Kieran: Did most startups join at a similar stage to you, where they had a working product and a few users?
Darya: A couple of startups already raised money, like a pre-seed round. Some startups were early, just an idea with a vision—some built prototypes during the program. Some were further along and had been through other startup accelerators. For Demo Day, everyone had a product demo and early users.
Kieran: Betaworks’ program incorporates 1:1 mentorship time and tailored programming, events, and activities. Can you describe what happened during the program and how you utilized it?
Darya: Our program was hybrid. You could be in New York or remote. Betaworks inspired us to be in New York for the first two weeks of the program and the last week. But, many startups try to be there more often because the New York office helped us build connections, and many events were happening. I tried to spend most of August with my team in New York. The most helpful thing was working with a mentor. Everyone has one mentor that Betaworks finds for you with the particular experience you need. I had Sam, who worked with the Giphy team, and he helped recommend a lot of experiments. Also, we talked about the distribution of the product and my vision. There were networking events around different topics. Betaworks helps if you want to organize your own events. We did an AI night about AR/VR and invited 70 people who presented their demos with Shader. We created a community around AR creators. It was the first time I could meet my users and an opportunity to show folks who built around VR but have yet to try AR creation.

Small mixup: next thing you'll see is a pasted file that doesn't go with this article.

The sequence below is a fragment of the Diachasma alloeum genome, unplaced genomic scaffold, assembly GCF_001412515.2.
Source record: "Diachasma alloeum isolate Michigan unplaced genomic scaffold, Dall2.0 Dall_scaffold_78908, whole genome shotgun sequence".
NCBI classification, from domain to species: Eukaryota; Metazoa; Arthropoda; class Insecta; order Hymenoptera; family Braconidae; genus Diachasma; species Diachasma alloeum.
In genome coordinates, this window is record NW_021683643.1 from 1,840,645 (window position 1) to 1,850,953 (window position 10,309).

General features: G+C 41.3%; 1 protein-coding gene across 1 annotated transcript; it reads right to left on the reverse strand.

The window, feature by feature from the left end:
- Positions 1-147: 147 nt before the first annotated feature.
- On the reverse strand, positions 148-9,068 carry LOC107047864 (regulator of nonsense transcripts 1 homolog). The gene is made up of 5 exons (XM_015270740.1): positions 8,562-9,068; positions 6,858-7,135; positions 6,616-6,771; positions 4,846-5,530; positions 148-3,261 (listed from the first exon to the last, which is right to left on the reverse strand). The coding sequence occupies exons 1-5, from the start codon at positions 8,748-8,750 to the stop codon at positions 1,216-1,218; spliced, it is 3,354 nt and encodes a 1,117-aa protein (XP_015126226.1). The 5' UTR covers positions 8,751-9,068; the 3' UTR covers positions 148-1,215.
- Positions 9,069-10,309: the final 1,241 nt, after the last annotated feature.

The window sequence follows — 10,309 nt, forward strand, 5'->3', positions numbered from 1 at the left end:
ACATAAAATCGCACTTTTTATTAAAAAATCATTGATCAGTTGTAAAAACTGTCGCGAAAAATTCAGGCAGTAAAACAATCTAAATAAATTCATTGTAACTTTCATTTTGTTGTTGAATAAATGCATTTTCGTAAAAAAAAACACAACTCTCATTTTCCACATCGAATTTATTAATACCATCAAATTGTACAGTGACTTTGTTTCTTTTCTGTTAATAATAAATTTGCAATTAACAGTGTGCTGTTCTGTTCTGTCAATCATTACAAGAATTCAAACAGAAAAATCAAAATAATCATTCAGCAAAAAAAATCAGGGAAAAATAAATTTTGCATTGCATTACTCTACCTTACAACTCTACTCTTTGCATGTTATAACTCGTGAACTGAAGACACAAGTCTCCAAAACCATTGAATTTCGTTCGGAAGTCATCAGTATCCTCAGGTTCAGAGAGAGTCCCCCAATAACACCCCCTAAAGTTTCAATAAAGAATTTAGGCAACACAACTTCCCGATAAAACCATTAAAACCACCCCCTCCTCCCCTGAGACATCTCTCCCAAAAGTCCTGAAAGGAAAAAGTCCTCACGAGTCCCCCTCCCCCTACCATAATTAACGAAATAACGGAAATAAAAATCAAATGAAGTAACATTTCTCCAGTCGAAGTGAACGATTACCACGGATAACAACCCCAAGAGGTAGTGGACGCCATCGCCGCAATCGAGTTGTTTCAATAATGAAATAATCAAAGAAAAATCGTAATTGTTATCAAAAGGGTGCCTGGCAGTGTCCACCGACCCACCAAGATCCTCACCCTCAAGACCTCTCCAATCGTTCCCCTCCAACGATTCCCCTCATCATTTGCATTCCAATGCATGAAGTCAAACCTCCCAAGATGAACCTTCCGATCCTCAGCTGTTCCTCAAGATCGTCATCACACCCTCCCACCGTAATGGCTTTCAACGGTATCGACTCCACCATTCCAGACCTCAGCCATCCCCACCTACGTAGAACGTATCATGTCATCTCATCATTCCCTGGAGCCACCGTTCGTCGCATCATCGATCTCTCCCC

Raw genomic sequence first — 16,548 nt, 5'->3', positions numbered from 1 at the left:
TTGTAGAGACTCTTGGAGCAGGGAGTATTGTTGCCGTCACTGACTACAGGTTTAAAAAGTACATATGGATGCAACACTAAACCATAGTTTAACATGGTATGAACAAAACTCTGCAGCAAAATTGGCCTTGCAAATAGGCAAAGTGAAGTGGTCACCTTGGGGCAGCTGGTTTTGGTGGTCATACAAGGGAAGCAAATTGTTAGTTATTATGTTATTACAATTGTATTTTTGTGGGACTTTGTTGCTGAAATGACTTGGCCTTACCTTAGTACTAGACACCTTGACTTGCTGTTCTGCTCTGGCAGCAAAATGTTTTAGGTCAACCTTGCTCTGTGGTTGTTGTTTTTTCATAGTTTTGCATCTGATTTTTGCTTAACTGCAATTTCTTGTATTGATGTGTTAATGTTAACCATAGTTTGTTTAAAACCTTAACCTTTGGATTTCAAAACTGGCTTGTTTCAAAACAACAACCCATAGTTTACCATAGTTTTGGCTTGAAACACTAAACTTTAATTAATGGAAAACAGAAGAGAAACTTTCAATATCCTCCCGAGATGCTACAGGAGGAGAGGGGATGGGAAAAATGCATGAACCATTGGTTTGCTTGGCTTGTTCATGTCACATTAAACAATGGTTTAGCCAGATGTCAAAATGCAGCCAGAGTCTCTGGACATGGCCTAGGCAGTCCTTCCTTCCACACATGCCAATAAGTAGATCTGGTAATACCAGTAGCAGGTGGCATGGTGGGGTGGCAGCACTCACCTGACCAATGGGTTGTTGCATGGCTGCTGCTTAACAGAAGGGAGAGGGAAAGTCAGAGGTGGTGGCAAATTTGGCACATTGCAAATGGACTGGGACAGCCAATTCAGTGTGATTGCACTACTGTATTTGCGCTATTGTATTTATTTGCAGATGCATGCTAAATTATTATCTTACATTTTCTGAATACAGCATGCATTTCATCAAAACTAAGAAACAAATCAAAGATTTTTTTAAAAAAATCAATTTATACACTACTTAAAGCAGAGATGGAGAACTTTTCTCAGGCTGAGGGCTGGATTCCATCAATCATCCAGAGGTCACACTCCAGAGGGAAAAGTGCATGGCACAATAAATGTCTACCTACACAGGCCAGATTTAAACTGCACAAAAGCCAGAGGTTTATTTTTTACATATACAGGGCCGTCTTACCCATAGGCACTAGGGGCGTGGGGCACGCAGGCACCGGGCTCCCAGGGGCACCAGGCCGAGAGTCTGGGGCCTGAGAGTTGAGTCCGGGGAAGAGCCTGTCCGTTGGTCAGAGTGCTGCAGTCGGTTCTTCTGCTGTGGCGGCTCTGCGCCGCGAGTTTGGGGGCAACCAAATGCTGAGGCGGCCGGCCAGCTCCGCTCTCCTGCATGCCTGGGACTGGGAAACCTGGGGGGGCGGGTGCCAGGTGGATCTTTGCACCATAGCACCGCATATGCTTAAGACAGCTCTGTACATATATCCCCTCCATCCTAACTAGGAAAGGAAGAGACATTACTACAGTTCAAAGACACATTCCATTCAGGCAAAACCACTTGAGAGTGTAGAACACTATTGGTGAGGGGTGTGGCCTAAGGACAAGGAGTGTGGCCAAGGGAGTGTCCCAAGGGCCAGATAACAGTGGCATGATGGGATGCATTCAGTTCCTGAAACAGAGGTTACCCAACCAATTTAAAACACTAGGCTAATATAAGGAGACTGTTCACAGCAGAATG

Kieran: What was the most valuable piece of advice you received during the program?
Darya: I learned how to think bigger. I have a product design background and have worked with engineers. We think about small demos, features, and improvements to test with users. It’s good to think about, but sometimes you must run away from Notion and Figma and look at the big picture. How can you make the long-term vision better? At Betaworks, we did a lot of exercises around that and explored product vision ideas. The other thing was connections and fundraising, especially for a first-time founder like me. A lot of advice was on how to communicate with investors, prepare your updates, and organize your fundraising.
Kieran: I watched the Demo Day videos on Betaworks’ website. It looks like you presented your company live to an audience. What did you think of the format, and did that event help you raise money?
Darya: Yes, we’re still in the process of raising money. The market is hard. I think it’ll take a couple of weeks for us to finish. For me, it was vital that we still have a lot of runway. I want to explore fundraising because I know we can grow, and I want to learn what top VCs think of our product and progress. If we don’t raise right now, it’s not a big problem for where we are at. It was my first time pitching in front of a large audience. There were notable investors at Demo Day. Betaworks helped us practice a lot. I came to New York for this Demo Day two days before. I had rehearsed one time. All of my partners from Betaworks worked with me to explain what was good, what could be fixed, and where my accent was unclear. Knowing that was important because I’m trying to improve my public speaking skills. I feel less stressed now, and it’s an excellent moment to look at how everyone grew after the first three months. It was a happy moment to see everyone in my time made a lot of progress. It’s kind of like boot camp. If you work from home, you sometimes don’t have enough experiences to see that. The everyday push from mentors in the accelerator was really helpful.